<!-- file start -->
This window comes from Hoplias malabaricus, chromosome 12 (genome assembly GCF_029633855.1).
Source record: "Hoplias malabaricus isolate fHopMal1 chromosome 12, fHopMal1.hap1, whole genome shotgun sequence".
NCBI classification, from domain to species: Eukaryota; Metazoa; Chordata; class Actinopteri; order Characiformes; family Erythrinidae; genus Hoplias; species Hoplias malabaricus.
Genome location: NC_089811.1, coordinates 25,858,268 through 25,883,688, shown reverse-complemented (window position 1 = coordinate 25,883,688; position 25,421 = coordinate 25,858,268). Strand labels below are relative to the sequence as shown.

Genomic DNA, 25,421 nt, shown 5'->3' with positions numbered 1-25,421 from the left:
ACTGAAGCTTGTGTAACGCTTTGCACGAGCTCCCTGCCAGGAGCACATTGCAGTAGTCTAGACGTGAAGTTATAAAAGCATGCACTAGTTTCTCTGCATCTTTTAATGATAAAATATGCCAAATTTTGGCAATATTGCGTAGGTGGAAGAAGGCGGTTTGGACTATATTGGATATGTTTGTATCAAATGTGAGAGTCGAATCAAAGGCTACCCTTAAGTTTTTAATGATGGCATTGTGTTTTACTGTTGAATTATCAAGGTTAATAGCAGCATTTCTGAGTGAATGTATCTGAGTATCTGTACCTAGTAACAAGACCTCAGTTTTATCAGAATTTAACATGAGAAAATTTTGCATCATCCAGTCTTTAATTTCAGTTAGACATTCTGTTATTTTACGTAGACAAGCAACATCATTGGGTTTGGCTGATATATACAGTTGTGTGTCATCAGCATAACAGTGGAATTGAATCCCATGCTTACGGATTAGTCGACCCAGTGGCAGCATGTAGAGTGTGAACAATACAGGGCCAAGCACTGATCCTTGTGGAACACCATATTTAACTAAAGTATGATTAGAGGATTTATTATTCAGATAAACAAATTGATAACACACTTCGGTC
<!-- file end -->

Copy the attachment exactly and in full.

This window comes from Hoplias malabaricus, chromosome 12 (genome assembly GCF_029633855.1).
Source record: "Hoplias malabaricus isolate fHopMal1 chromosome 12, fHopMal1.hap1, whole genome shotgun sequence".
NCBI classification, from domain to species: Eukaryota; Metazoa; Chordata; class Actinopteri; order Characiformes; family Erythrinidae; genus Hoplias; species Hoplias malabaricus.
Genome location: NC_089811.1, coordinates 25,858,268 through 25,883,688, shown reverse-complemented (window position 1 = coordinate 25,883,688; position 25,421 = coordinate 25,858,268). Strand labels below are relative to the sequence as shown.

Genomic DNA, 25,421 nt, shown 5'->3' with positions numbered 1-25,421 from the left:
ACTGAAGCTTGTGTAACGCTTTGCACGAGCTCCCTGCCAGGAGCACATTGCAGTAGTCTAGACGTGAAGTTATAAAAGCATGCACTAGTTTCTCTGCATCTTTTAATGATAAAATATGCCAAATTTTGGCAATATTGCGTAGGTGGAAGAAGGCGGTTTGGACTATATTGGATATGTTTGTATCAAATGTGAGAGTCGAATCAAAGGCTACCCTTAAGTTTTTAATGATGGCATTGTGTTTTACTGTTGAATTATCAAGGTTAATAGCAGCATTTCTGAGTGAATGTATCTGAGTATCTGTACCTAGTAACAAGACCTCAGTTTTATCAGAATTTAACATGAGAAAATTTTGCATCATCCAGTCTTTAATTTCAGTTAGACATTCTGTTATTTTACGTAGACAAGCAACATCATTGGGTTTGGCTGATATATACAGTTGTGTGTCATCAGCATAACAGTGGAATTGAATCCCATGCTTACGGATTAGTCGACCCAGTGGCAGCATGTAGAGTGTGAACAATACAGGGCCAAGCACTGATCCTTGTGGAACACCATATTTAACTAAAGTATGATTAGAGGATTTATTATTCAGATAAACAAATTGATAACACACTTCGGTC